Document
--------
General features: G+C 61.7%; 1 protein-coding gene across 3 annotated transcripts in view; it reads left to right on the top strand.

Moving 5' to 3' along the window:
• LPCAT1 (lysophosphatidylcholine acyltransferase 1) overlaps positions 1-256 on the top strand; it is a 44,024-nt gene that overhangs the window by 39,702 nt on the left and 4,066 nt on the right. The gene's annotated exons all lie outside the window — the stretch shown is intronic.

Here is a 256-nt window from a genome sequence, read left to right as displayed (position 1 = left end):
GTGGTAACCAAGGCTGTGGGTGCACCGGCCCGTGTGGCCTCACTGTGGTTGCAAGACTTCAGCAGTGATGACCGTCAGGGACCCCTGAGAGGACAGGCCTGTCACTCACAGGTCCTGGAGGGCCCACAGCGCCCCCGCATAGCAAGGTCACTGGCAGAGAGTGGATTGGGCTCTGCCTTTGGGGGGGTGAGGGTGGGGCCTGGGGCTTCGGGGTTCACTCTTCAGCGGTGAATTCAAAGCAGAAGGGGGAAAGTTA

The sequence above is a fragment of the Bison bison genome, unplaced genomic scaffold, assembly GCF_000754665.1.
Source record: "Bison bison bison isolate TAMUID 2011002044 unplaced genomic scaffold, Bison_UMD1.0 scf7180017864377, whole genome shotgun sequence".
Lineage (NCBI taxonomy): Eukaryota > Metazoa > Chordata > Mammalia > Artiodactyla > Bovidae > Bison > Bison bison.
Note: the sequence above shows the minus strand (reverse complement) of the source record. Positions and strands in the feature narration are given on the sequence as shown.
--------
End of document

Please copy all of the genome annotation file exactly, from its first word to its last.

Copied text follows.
General features: G+C 61.7%; 1 protein-coding gene across 3 annotated transcripts in view; it reads left to right on the top strand.

Moving 5' to 3' along the window:
• LPCAT1 (lysophosphatidylcholine acyltransferase 1) overlaps positions 1-256 on the top strand; it is a 44,024-nt gene that overhangs the window by 39,702 nt on the left and 4,066 nt on the right. The gene's annotated exons all lie outside the window — the stretch shown is intronic.

Here is a 256-nt window from a genome sequence, read left to right as displayed (position 1 = left end):
GTGGTAACCAAGGCTGTGGGTGCACCGGCCCGTGTGGCCTCACTGTGGTTGCAAGACTTCAGCAGTGATGACCGTCAGGGACCCCTGAGAGGACAGGCCTGTCACTCACAGGTCCTGGAGGGCCCACAGCGCCCCCGCATAGCAAGGTCACTGGCAGAGAGTGGATTGGGCTCTGCCTTTGGGGGGGTGAGGGTGGGGCCTGGGGCTTCGGGGTTCACTCTTCAGCGGTGAATTCAAAGCAGAAGGGGGAAAGTTA

The sequence above is a fragment of the Bison bison genome, unplaced genomic scaffold, assembly GCF_000754665.1.
Source record: "Bison bison bison isolate TAMUID 2011002044 unplaced genomic scaffold, Bison_UMD1.0 scf7180017864377, whole genome shotgun sequence".
Lineage (NCBI taxonomy): Eukaryota > Metazoa > Chordata > Mammalia > Artiodactyla > Bovidae > Bison > Bison bison.
Note: the sequence above shows the minus strand (reverse complement) of the source record. Positions and strands in the feature narration are given on the sequence as shown.